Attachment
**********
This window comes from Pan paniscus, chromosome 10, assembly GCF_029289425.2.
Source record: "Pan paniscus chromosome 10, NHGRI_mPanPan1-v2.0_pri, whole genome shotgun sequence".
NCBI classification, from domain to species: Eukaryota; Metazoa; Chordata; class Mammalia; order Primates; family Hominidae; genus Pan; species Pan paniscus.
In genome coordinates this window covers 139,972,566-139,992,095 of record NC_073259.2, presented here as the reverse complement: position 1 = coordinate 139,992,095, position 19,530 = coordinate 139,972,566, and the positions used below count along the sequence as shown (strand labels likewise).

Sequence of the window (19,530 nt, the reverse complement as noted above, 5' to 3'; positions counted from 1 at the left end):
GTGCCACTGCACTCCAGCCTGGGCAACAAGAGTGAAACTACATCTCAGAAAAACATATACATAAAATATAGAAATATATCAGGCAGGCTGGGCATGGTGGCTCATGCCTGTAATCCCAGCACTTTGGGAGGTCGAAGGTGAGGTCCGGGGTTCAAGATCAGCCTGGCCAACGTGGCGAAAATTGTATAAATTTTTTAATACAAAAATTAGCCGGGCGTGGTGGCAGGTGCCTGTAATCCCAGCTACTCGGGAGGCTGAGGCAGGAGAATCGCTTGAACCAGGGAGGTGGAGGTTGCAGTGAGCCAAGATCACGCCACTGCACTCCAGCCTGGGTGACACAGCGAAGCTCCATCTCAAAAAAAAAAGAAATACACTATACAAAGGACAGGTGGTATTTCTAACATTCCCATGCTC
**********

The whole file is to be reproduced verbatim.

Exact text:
This window comes from Pan paniscus, chromosome 10, assembly GCF_029289425.2.
Source record: "Pan paniscus chromosome 10, NHGRI_mPanPan1-v2.0_pri, whole genome shotgun sequence".
NCBI classification, from domain to species: Eukaryota; Metazoa; Chordata; class Mammalia; order Primates; family Hominidae; genus Pan; species Pan paniscus.
In genome coordinates this window covers 139,972,566-139,992,095 of record NC_073259.2, presented here as the reverse complement: position 1 = coordinate 139,992,095, position 19,530 = coordinate 139,972,566, and the positions used below count along the sequence as shown (strand labels likewise).

Sequence of the window (19,530 nt, the reverse complement as noted above, 5' to 3'; positions counted from 1 at the left end):
GTGCCACTGCACTCCAGCCTGGGCAACAAGAGTGAAACTACATCTCAGAAAAACATATACATAAAATATAGAAATATATCAGGCAGGCTGGGCATGGTGGCTCATGCCTGTAATCCCAGCACTTTGGGAGGTCGAAGGTGAGGTCCGGGGTTCAAGATCAGCCTGGCCAACGTGGCGAAAATTGTATAAATTTTTTAATACAAAAATTAGCCGGGCGTGGTGGCAGGTGCCTGTAATCCCAGCTACTCGGGAGGCTGAGGCAGGAGAATCGCTTGAACCAGGGAGGTGGAGGTTGCAGTGAGCCAAGATCACGCCACTGCACTCCAGCCTGGGTGACACAGCGAAGCTCCATCTCAAAAAAAAAAGAAATACACTATACAAAGGACAGGTGGTATTTCTAACATTCCCATGCTC